One of the unfortunate things about my day job is that I have to manage a server running cPanel. Some folks insist on cPanel because it has all these fancy gewgaws, features, widgets, and the like. However, once you start trying to manage a server running cPanel for more than a few trivial web sites, you start to discover just how terribly engineered it is, and it has absolutely no excuse for that. One particular feature I recently tripped over hard is cphulkd, which is cPanel’s answer to brute force detection.
Now, the notion of detecting brute force attacks is a good one. I have no issues with that at all, and, in fact, it’s a very good thing to be operating on a server. However, cphulkd has some serious design flaws. This is best illustrated by anecdote.
Today, I received a report from a customer that their web site was showing the dreaded “Internal Server Error” page. Because I have PHP configured to use suPHP (for good reason which I won’t get into here), every request to a PHP page will spawn a PHP interpreter process. When too many of those are spawned, the internal server error appears. This is actually a good thing because it prevents a runaway web site form totally exhausting server resources in most cases. However, in this case, I could see that the PHP processes were spawning as desired but they were not exiting. Also, the load average on the system was through the roof. (It took almost 10 minutes to actually log in.)
The first thing I did was kill off the PHP processes. Sometimes it’s just a case of the system getting hit hard and then thrashing itself to death trying to recover when the load goes back to normal. That did seem to help some, but not nearly as much as it should have. (The load average went from 40 to 20 and response was still slow.) That meant there had to be something else going on. However, the server was so slow to respond that I did something that Unix types rarely do. I rebooted it. In a thrashing situation, that can be the best solution because it clears any state that might be exacerbating the problem and the time during which the server is offline during the reboot can cause traffic to abate somewhat.
The reboot seemed to help for a while. However, as I usually do in these situations, I watched the load for a while using the trusty top command. After a while, I saw the load slowly creeping upward. But I also noticed that the process running the system the hardest was mysql. I looked around in mysql and found that there was this cphulk stuff going on there. It was making fairly regular queries of one sort or another. Often enough that “show processlist” would show them. “Aha!” I thought. It looked like I had a smoking gun.
I poked around a bit and realized that this was the brute force protection gimmick in cPanel. But why was it using mysql to store its state? I can think of less efficient ways to do it, but not many. I mean, something like that is going to get hit many times per second when an actual attack is going on. Why use something that inefficient to store its state? So, I decided to disable cphulkd and see what happened.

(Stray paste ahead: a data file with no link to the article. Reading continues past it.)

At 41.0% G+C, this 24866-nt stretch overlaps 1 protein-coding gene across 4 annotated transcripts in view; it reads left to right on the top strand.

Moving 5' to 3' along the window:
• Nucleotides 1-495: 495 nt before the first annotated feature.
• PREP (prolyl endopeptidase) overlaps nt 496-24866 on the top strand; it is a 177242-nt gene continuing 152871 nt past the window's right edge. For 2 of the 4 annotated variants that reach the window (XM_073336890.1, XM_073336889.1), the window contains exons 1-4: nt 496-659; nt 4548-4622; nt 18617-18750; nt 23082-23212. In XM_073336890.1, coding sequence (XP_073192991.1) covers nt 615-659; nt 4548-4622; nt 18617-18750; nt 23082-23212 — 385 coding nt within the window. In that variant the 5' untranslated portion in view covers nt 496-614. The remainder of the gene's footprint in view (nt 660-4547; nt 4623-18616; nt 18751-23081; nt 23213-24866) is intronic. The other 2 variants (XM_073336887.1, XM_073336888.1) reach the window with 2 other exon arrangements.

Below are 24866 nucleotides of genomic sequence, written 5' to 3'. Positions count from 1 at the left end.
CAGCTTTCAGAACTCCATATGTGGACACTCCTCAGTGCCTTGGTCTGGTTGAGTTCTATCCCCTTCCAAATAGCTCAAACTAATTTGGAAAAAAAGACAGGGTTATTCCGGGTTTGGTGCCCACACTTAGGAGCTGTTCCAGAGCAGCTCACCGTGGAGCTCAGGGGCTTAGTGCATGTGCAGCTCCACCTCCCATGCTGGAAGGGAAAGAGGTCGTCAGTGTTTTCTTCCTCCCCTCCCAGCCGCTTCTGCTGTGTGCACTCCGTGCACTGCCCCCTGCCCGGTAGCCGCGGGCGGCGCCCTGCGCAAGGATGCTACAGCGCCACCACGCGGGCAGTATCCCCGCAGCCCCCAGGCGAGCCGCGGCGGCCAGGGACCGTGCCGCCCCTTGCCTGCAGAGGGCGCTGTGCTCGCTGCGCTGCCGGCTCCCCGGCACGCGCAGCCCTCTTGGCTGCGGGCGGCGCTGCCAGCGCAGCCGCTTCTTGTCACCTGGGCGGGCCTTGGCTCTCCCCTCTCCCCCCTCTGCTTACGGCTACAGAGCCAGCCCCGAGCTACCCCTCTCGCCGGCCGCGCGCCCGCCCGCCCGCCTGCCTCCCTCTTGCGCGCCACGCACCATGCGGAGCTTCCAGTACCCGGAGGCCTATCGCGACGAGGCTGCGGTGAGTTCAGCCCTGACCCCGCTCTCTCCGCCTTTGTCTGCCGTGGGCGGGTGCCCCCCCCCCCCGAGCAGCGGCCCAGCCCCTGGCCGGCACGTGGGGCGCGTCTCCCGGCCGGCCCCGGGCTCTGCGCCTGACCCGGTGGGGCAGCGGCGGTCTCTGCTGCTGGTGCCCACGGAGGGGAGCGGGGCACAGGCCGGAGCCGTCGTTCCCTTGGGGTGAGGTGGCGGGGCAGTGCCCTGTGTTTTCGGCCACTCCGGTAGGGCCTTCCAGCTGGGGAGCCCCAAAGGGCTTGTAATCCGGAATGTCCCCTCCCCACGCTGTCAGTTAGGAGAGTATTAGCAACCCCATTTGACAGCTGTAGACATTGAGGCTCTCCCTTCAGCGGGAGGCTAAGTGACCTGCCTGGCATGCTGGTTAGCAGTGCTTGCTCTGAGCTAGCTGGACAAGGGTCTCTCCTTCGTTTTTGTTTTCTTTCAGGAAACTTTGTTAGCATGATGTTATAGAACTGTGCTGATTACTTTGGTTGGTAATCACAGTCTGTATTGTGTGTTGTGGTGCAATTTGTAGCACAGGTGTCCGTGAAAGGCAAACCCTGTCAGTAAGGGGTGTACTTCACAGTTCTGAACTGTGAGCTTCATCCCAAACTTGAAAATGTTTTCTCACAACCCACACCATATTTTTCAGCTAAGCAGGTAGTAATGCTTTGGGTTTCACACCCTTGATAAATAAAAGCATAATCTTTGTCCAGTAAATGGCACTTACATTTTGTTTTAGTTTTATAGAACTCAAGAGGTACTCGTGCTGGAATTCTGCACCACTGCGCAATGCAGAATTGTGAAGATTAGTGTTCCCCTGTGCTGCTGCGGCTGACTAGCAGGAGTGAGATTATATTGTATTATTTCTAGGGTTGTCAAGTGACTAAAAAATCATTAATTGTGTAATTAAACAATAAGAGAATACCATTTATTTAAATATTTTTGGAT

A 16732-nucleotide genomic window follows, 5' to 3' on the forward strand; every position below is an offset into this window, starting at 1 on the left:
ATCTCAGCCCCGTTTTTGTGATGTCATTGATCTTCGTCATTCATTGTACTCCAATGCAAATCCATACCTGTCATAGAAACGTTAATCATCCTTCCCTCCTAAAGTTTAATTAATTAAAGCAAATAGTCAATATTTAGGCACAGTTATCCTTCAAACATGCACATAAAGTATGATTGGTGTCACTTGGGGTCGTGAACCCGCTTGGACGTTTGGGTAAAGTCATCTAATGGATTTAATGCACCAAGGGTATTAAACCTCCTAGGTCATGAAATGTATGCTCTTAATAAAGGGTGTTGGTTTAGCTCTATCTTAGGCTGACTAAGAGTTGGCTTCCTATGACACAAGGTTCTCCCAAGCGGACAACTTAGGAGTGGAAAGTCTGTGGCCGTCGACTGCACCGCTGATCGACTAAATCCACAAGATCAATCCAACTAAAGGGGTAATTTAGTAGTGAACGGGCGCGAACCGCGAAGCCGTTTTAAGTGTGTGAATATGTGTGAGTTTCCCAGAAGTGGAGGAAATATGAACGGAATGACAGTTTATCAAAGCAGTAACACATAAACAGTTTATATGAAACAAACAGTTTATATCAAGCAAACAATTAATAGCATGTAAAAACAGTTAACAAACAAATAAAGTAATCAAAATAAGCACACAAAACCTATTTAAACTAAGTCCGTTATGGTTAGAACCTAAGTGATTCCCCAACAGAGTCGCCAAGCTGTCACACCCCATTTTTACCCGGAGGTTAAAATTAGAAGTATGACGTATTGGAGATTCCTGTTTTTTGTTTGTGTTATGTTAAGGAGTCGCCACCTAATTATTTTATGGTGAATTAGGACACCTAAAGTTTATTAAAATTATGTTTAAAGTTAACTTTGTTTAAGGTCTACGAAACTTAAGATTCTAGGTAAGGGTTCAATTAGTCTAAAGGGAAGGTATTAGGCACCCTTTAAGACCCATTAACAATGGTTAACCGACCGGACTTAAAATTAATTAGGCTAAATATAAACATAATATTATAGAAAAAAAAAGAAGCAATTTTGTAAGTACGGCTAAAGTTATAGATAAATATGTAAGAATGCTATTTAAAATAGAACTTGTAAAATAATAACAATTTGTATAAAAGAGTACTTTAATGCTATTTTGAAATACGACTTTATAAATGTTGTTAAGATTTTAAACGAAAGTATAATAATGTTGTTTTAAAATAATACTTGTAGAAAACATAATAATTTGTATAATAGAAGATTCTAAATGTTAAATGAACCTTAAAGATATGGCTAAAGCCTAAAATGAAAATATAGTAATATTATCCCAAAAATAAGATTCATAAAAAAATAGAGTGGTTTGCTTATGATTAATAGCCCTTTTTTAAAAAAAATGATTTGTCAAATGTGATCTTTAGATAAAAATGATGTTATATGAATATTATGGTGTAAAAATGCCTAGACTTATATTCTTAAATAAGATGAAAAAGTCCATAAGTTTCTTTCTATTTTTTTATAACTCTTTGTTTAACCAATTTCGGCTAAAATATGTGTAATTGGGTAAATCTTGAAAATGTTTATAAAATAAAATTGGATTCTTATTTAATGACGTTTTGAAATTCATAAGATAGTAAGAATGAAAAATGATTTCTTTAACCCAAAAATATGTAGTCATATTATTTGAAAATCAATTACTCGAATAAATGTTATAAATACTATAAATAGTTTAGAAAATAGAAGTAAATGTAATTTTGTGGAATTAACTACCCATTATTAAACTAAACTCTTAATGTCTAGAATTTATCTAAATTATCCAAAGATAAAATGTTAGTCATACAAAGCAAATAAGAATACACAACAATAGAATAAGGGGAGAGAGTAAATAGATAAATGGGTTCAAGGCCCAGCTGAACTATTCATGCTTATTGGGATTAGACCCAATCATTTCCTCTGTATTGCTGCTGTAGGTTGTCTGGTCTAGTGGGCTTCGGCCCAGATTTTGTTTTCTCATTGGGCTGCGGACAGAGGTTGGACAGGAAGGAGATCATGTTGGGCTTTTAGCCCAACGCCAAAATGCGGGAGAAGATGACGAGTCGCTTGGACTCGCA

Meanwhile, the load average had crept back up to the 20 range and the WHM interface in cPanel wasn’t responding. No worries. I broke out my trusy google-fu and discovered how to disable cphulkd on the command line. (It’s not as obvious as it ought to be, but there you go.) Within seconds of stopping cphulkd, the load average on the server dropped from 20 to around 1. With a single brute force probe from a single IP address going on (I checked the logs), cphulkd was using almost 100% of the server’s resources. Meanwhile, with cphulkd disabled, SSHD was happily rejecting bad logins at the rate of many per second without the server even noticing the resource usage.
Now, remember when I said that brute force protection is a good thing? I didn’t want to leave the server without it so I did some research. I found an alterate system for doing the same thing which had a cPanel interface and installed it. I did a bit of testing, configured it. Once I enabled it fully, it blocked the brute force attack almost instantly. Meanwhile, the server load has barely gotten as high as 1.
Here’s the thing. This server has never been this responsive. Ever. Sure, it’s a virtual server and you expect that to be less efficient, but the slowness could not be accounted for by resource contention between virtual servers. For one, other virtual servers on the same physical server, with fewer resources allocated to them, were performing substantially better. So now I know why cPanel was performing so abysmally. It was all down to one service that was so horribly designed that it brought the entire server to its knees simply due to the internet background radiation.
There are other aspects of cPanel that are dreadfully designed, but I think cphulkd is probably the absolute worst of the lot.